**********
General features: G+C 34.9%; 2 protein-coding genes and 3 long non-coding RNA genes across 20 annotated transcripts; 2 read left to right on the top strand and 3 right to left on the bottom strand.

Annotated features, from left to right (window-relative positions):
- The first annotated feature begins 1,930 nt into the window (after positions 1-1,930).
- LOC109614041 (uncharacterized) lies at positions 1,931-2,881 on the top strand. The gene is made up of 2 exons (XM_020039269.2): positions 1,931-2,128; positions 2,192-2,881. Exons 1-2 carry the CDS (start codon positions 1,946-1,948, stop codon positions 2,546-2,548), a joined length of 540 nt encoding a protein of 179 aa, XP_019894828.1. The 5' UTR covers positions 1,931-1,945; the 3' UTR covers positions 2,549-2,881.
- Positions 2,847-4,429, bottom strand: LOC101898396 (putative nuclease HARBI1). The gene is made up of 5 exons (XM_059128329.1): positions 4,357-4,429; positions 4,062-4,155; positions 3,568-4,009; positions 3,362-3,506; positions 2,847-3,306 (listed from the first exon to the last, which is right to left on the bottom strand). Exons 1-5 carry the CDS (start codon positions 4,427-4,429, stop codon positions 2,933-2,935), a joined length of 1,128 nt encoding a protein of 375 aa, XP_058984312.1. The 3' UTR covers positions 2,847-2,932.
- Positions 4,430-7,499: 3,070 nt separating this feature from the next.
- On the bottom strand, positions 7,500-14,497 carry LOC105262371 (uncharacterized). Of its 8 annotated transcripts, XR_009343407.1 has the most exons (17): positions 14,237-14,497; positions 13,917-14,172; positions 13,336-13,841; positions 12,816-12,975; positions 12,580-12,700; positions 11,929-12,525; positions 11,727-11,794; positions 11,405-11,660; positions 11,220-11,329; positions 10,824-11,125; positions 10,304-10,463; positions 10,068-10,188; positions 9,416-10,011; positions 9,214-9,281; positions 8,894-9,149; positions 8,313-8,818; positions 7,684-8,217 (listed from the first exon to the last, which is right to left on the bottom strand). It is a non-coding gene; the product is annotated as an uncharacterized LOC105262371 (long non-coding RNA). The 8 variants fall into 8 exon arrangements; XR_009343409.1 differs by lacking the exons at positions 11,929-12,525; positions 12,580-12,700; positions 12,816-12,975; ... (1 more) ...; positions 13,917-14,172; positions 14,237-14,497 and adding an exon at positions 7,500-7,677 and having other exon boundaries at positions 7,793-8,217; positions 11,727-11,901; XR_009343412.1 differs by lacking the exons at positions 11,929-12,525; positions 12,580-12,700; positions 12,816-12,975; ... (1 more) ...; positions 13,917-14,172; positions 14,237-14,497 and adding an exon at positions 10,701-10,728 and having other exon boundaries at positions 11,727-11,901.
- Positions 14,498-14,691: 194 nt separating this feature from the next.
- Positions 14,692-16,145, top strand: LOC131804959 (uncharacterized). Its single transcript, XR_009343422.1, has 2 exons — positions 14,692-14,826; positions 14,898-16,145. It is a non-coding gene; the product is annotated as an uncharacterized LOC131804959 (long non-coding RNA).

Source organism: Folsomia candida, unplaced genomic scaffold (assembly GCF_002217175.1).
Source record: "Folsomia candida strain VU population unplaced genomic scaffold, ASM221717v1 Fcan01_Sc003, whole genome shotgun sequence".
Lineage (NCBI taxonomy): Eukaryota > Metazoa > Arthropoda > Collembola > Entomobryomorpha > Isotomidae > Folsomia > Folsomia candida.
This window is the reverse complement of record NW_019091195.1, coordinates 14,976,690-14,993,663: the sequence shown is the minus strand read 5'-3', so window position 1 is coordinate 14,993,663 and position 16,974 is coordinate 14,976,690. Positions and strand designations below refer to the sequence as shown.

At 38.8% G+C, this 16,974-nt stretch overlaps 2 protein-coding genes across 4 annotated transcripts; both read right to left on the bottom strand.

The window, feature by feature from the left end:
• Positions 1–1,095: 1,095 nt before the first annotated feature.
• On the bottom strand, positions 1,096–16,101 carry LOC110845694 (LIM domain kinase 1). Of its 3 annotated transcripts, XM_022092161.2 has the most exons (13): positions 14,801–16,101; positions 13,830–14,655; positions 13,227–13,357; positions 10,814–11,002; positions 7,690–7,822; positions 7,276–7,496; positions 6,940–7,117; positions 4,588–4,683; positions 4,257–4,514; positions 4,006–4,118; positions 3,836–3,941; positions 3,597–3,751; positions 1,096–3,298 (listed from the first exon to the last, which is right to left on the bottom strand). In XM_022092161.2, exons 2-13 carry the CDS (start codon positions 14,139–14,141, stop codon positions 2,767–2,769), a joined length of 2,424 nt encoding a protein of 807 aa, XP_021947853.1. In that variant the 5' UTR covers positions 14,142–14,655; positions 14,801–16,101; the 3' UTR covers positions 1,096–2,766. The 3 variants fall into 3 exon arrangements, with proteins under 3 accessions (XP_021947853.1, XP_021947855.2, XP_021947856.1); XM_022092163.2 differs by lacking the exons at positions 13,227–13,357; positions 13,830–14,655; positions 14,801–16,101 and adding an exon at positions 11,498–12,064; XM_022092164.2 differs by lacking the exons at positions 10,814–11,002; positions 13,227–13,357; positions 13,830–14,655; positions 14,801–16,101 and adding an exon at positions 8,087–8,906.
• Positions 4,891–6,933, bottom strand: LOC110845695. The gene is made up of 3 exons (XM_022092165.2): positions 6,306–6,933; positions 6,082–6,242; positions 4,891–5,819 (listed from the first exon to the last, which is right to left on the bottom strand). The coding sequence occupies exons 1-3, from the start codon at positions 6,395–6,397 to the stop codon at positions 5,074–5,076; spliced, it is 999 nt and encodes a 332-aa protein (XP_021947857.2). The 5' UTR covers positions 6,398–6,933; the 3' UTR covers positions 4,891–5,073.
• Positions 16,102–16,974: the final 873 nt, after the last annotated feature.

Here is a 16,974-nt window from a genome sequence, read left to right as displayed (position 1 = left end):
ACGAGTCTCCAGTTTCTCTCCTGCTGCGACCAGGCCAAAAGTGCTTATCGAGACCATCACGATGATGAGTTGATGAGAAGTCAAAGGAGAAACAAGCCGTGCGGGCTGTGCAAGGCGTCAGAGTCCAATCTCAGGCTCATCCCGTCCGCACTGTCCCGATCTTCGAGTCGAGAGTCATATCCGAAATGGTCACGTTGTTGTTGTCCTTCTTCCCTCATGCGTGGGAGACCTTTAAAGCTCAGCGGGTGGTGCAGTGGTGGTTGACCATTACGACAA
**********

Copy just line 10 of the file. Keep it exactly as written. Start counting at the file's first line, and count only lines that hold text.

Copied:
Source organism: Folsomia candida, unplaced genomic scaffold (assembly GCF_002217175.1).